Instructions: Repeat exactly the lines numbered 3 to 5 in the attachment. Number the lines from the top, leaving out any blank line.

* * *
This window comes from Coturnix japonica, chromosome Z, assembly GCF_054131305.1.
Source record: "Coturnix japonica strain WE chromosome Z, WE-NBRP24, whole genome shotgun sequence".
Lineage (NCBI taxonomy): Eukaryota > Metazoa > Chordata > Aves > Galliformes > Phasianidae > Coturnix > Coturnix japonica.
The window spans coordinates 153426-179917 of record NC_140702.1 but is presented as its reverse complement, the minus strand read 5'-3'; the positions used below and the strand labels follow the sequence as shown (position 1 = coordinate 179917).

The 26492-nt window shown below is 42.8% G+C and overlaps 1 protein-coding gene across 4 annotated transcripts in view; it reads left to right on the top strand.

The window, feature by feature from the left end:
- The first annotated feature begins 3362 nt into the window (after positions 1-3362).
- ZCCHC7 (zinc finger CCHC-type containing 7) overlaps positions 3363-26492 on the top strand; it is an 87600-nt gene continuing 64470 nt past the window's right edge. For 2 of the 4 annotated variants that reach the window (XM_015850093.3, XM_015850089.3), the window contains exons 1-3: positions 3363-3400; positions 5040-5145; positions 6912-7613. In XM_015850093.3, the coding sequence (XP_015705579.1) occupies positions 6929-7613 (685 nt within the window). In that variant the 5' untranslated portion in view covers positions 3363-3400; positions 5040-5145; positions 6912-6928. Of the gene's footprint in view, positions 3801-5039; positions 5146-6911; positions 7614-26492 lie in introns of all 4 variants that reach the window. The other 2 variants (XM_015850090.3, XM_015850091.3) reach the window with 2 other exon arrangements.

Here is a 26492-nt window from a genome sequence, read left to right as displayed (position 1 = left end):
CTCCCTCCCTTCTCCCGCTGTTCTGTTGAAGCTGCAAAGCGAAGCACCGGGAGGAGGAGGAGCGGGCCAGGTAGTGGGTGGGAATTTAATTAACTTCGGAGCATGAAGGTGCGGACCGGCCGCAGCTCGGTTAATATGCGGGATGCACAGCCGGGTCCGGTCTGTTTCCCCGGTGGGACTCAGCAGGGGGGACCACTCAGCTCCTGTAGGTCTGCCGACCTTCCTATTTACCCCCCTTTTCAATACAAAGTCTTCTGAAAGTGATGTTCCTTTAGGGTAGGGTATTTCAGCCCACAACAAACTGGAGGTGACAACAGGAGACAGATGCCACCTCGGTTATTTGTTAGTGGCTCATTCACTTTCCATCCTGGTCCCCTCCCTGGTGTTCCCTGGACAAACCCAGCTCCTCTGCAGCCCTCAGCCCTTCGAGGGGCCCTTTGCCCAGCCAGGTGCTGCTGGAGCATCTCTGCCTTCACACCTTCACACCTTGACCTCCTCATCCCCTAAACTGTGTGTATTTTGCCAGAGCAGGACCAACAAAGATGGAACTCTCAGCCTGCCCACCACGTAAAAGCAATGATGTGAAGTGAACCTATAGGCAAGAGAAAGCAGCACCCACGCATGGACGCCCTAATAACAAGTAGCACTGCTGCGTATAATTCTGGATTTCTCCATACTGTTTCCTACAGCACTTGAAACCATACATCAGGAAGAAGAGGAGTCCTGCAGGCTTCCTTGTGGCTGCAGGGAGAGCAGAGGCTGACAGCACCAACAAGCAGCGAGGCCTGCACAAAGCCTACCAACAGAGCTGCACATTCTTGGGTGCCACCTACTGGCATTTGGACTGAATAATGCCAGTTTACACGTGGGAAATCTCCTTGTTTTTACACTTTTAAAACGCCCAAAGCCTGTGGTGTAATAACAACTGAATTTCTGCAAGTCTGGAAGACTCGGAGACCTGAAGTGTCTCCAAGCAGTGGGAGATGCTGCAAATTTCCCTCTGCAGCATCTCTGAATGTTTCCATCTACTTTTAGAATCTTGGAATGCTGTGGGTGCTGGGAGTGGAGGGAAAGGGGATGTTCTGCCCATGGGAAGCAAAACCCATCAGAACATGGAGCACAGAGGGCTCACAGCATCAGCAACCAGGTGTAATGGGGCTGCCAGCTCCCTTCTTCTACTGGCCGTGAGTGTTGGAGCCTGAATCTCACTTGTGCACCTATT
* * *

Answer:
Lineage (NCBI taxonomy): Eukaryota > Metazoa > Chordata > Aves > Galliformes > Phasianidae > Coturnix > Coturnix japonica.
The window spans coordinates 153426-179917 of record NC_140702.1 but is presented as its reverse complement, the minus strand read 5'-3'; the positions used below and the strand labels follow the sequence as shown (position 1 = coordinate 179917).

The 26492-nt window shown below is 42.8% G+C and overlaps 1 protein-coding gene across 4 annotated transcripts in view; it reads left to right on the top strand.